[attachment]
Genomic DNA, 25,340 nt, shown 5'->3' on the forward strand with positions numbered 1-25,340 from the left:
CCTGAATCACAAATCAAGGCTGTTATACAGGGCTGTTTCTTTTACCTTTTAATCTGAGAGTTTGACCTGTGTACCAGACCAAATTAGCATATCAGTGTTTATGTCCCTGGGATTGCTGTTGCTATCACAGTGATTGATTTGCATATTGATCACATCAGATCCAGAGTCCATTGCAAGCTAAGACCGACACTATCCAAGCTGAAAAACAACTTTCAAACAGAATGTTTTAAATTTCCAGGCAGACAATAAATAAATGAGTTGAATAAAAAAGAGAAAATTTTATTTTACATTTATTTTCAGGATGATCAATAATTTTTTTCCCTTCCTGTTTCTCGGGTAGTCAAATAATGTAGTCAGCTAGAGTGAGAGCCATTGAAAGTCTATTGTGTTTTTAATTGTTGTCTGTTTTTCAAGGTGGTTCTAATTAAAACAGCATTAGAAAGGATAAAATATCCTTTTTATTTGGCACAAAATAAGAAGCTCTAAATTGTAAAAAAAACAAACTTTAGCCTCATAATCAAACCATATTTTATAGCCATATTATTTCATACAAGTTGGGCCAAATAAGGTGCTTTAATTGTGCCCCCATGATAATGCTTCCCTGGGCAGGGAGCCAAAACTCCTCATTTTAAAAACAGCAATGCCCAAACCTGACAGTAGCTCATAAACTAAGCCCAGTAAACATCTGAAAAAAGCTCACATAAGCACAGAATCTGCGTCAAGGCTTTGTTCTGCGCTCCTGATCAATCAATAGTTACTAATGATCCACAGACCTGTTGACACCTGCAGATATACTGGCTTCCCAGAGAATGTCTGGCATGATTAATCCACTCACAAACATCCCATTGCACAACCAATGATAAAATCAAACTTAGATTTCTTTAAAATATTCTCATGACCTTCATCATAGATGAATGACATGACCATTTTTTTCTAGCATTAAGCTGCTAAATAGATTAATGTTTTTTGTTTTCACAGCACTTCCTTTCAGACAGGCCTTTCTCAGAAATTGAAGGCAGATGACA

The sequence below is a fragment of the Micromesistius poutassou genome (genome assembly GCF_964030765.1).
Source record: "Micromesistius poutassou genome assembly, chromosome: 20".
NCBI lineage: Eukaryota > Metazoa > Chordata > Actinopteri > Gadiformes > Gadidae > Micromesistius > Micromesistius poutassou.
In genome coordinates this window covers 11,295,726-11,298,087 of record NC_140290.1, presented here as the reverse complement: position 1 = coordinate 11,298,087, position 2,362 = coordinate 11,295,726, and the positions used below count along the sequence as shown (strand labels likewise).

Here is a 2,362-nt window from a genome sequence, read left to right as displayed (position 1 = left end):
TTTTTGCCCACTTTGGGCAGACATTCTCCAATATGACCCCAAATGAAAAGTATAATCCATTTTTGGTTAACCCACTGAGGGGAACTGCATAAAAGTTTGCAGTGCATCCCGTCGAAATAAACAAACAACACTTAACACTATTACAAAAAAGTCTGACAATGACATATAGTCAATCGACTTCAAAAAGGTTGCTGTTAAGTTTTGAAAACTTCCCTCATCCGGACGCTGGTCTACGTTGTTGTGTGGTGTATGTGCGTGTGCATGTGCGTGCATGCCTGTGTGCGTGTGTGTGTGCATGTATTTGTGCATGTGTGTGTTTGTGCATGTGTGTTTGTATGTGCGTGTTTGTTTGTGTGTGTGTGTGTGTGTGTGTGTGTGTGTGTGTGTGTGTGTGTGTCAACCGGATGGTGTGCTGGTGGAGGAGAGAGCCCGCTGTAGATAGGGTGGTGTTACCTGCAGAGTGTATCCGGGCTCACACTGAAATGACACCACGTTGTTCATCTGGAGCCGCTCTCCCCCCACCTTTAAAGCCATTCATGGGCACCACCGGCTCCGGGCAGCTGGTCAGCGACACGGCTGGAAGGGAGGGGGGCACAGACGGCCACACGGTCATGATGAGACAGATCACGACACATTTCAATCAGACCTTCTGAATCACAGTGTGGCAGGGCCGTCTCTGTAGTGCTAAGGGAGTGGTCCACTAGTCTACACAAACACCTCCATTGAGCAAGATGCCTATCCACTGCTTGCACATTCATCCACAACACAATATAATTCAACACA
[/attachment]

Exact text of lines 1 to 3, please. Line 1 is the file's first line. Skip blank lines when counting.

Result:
Genomic DNA, 25,340 nt, shown 5'->3' on the forward strand with positions numbered 1-25,340 from the left:
CCTGAATCACAAATCAAGGCTGTTATACAGGGCTGTTTCTTTTACCTTTTAATCTGAGAGTTTGACCTGTGTACCAGACCAAATTAGCATATCAGTGTTTATGTCCCTGGGATTGCTGTTGCTATCACAGTGATTGATTTGCATATTGATCACATCAGATCCAGAGTCCATTGCAAGCTAAGACCGACACTATCCAAGCTGAAAAACAACTTTCAAACAGAATGTTTTAAATTTCCAGGCAGACAATAAATAAATGAGTTGAATAAAAAAGAGAAAATTTTATTTTACATTTATTTTCAGGATGATCAATAATTTTTTTCCCTTCCTGTTTCTCGGGTAGTCAAATAATGTAGTCAGCTAGAGTGAGAGCCATTGAAAGTCTATTGTGTTTTTAATTGTTGTCTGTTTTTCAAGGTGGTTCTAATTAAAACAGCATTAGAAAGGATAAAATATCCTTTTTATTTGGCACAAAATAAGAAGCTCTAAATTGTAAAAAAAACAAACTTTAGCCTCATAATCAAACCATATTTTATAGCCATATTATTTCATACAAGTTGGGCCAAATAAGGTGCTTTAATTGTGCCCCCATGATAATGCTTCCCTGGGCAGGGAGCCAAAACTCCTCATTTTAAAAACAGCAATGCCCAAACCTGACAGTAGCTCATAAACTAAGCCCAGTAAACATCTGAAAAAAGCTCACATAAGCACAGAATCTGCGTCAAGGCTTTGTTCTGCGCTCCTGATCAATCAATAGTTACTAATGATCCACAGACCTGTTGACACCTGCAGATATACTGGCTTCCCAGAGAATGTCTGGCATGATTAATCCACTCACAAACATCCCATTGCACAACCAATGATAAAATCAAACTTAGATTTCTTTAAAATATTCTCATGACCTTCATCATAGATGAATGACATGACCATTTTTTTCTAGCATTAAGCTGCTAAATAGATTAATGTTTTTTGTTTTCACAGCACTTCCTTTCAGACAGGCCTTTCTCAGAAATTGAAGGCAGATGACA

The sequence below is a fragment of the Micromesistius poutassou genome (genome assembly GCF_964030765.1).